Building Your Wedding Seating Chart: The Do’s and The Don’ts

il_fullxfull.351909078Once you receive all (or at least most) of your RSVPs, about four weeks out from your wedding day is when you should typically begin to build your reception guest seating chart. Organizing the seating chart can be a bit of a hassle at times, especially as the day draws nearer and guests either decline at the last minute, or change their “regrets” to “accepts”. And as your seating chart should be finalized at least one week (latest) before your wedding day, the very last thing you want to find yourself doing is still trying to figure out the seating logistics and managing potential issues.

So, in an effort to save your sanity and help you build a seamless and well-thought out, organized seating chart to guide you through, we’ve put together a list of the “Do’s” and the “Don’ts” when developing your wedding seating chart. By following these basic and simple tips you should be able to develop a seating chart and reduce confusion among your guests during your reception.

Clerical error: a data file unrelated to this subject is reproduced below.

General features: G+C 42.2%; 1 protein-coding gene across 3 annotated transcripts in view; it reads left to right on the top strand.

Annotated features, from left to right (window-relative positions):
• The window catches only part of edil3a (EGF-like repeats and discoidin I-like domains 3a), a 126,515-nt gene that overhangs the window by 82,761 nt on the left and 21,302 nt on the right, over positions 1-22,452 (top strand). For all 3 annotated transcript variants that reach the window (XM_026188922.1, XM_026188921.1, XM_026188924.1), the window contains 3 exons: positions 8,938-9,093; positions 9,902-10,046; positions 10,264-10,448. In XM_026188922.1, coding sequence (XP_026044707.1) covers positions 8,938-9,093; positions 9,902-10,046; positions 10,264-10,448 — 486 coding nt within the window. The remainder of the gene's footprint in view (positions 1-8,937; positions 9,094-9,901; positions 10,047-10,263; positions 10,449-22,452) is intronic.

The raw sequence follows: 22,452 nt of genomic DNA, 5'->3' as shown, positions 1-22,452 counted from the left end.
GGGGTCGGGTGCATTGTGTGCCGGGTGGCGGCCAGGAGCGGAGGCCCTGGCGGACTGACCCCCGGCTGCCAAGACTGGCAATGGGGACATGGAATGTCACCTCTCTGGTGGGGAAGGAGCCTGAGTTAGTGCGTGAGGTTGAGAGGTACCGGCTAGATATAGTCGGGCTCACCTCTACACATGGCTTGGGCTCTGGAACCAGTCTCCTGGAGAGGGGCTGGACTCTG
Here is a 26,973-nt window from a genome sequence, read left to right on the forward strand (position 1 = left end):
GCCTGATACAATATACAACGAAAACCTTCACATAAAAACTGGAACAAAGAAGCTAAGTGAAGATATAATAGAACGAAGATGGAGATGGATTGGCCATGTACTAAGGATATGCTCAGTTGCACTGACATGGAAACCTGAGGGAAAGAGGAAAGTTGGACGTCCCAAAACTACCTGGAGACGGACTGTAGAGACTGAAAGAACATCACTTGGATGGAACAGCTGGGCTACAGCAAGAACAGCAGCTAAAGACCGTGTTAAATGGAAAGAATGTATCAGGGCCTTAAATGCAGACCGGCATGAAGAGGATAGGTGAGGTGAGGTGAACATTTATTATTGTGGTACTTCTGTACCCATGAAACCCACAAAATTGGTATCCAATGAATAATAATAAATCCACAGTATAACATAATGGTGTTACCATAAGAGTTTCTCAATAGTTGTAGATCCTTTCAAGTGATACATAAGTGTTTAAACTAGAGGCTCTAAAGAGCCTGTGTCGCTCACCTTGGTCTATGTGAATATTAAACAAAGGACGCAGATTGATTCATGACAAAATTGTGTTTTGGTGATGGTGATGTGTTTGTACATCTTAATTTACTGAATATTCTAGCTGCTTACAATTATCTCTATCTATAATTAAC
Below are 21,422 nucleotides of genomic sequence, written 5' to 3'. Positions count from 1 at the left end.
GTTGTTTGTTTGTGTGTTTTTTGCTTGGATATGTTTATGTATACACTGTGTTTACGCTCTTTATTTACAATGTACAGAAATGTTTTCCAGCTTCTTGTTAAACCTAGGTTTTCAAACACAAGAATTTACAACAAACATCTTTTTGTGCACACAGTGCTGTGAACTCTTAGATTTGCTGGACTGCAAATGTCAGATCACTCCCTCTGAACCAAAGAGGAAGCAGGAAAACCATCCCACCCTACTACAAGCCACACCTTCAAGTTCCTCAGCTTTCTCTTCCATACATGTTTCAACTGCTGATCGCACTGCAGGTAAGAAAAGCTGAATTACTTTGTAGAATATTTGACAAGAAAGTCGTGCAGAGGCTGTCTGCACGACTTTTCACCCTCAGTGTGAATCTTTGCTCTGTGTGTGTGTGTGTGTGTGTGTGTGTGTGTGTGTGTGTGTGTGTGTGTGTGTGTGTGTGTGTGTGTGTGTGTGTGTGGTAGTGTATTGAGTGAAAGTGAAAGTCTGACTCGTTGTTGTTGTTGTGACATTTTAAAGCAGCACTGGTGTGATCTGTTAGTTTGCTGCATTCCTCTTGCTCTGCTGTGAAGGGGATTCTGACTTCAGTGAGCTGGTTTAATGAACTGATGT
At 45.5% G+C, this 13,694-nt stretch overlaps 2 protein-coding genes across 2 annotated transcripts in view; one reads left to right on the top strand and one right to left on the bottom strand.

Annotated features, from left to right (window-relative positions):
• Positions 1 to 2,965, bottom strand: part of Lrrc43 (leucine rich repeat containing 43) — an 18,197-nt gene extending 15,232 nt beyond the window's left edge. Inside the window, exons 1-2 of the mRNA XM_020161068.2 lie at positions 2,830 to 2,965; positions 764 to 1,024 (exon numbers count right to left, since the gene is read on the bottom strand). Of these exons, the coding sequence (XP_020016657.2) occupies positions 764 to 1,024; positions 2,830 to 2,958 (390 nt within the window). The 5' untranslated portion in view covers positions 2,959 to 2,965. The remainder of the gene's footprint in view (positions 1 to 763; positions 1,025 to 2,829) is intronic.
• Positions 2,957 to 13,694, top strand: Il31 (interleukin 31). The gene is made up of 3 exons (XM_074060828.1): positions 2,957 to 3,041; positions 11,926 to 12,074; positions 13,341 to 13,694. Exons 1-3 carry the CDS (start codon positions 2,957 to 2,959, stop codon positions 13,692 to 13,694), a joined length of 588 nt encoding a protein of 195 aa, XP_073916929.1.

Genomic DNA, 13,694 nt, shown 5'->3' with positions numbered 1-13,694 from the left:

Let’s start with the “Do’s”:



Group families, friends and co-workers together at their own tables: The easiest way to start is by seating the most important people first, so these “VIP” tables would include parents, brothers/sisters, grandparents, aunts/uncles and (close) first cousins. If you really want to go old school, the bride’s family would be seated to the left of the bride; groom’s family to the right. Just make certain that whatever your reception table layout can accommodate, that the next closest table should include the wedding party (if they’re not already seated at a dais with the couple) and BFFs from both sides. Tables that move farther away from the couple should include distant relatives, acquaintances, and co-workers, usually seated the farthest.

Check, double-check, and triple-check your guest list against your seating chart: And then go back and do it again. And then one more time. Afterwards have another person look it over at least once (maybe your wedding planner, hint, hint!). Then the following day rinse and repeat. We are so not kidding about this, it is soooooooo easy to make fatal flaws that go overlooked without  this type of check and balance. You’d be amazed at the mistakes that are caught with another set of eyes and/or on another day. You actually can’t do it enough, and here’s why: Guests hate, and I mean H A T E when there is a table mix-up during the reception and they find themselves “displaced”. Guests do not take this well at all, and many times they take it as a slight. I had one particular table mix-up where I had to unseat a guest (by the way, this is a HUGE “no, no”, but the couple insisted) and re-seat them at another table. They got very insulted and thought it was done purposely because of some prior family issue, so they left. See why you can never check your seating chart too much?